Nurture 101: How to Establish Your Account and Lead Nurture Strategy
According to research from LinkedIn Marketing Solutions, at any given time, only 5% of the B2B accounts you’re targeting are in-market for your solution. The other 95% are either not yet in-market or are simply not ready to buy.
As a result, your marketing campaigns may say the right things, but don’t achieve what you want because many of these target accounts are just not ready to engage with your sales team.
More often, the readiness of a B2B buyer is dictated by certain factors like:
- Budget: Do they have the funds available now, or is this a future purchase?
- Necessity: Is the need for a solution urgent to solve a problem?
- Lack of support: Does every key decision maker agree with the need to purchase a solution?
- Timeliness: Is now the right time to purchase based on internal and external factors?
So, how do you as a marketer focus on the 5%, while still moving the needle for those 95% not in-market and not ready to buy? In this article, we’ll bring you up to speed with our definitive guide on nurturing.
What is a Marketing Nurture Program?
A marketing nurture program is a strategy to stay top-of-mind with potential buyers and drive them through the buyer’s journey. This strategy results in higher awareness and education for an individual or “lead” across the entire buying committee within an account.
There’s lead nurturing and account nurturing, but what’s the difference?
- Account nurturing focuses on educating and driving behavior change across the entire account, providing the most relevant information for each member of the buying committee.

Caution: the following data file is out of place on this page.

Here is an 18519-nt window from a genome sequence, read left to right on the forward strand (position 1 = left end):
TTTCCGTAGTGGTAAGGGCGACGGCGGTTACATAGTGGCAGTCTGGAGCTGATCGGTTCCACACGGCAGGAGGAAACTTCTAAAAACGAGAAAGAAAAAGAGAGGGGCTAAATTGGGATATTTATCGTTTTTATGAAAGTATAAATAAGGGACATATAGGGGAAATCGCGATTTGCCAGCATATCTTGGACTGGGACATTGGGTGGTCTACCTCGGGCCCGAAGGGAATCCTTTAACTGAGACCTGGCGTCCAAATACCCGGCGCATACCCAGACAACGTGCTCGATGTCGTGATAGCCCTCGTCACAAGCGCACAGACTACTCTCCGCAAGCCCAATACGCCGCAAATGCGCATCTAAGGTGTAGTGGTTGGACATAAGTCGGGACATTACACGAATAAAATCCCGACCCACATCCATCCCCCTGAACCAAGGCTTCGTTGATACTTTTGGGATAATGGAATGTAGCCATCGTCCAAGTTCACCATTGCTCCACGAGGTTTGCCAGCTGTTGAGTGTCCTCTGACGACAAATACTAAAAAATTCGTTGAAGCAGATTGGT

- Lead nurturing focuses on educating and driving behavior change for a single individual, often the primary decision maker for a particular solution.
A critical component of effective nurturing is understanding that B2B buyers in accounts comprise of more than one decision-maker-maker. 2021 Forrester Research found that 60% of B2B purchases had four or more people involved. Each member of the buying committee has pain points when considering investing in a solution for a problem. Since these pain points may not be the same, each member must defend 4 to 6 pieces of content they uncover in their buyer research to the rest of the committee to reach a purchase decision. If you execute successful lead and account nurturing, this buying committee will present content about or relating to your solution as the answer to their problems.
A successful nurture program exercises both account and lead nurturing because the end goal is the same: drive the prospective account into a sales opportunity.
Nurturing is not a one-and-done job. The most successful campaigns influence accounts at every stage of the buyer’s journey. When we think about the buyer’s journey in terms of the sales funnel, there are three common phases for top, middle, and bottom of the funnel activity:
Your job as a marketer is to persuade potential buyers throughout the buyer’s journey that they have a problem and that your brand’s solution/service can:
- Solve that problem
- Convince prospects that is urgent that they solve that problem, and
- Show buyers it is worth solving compared to doing nothing about the problem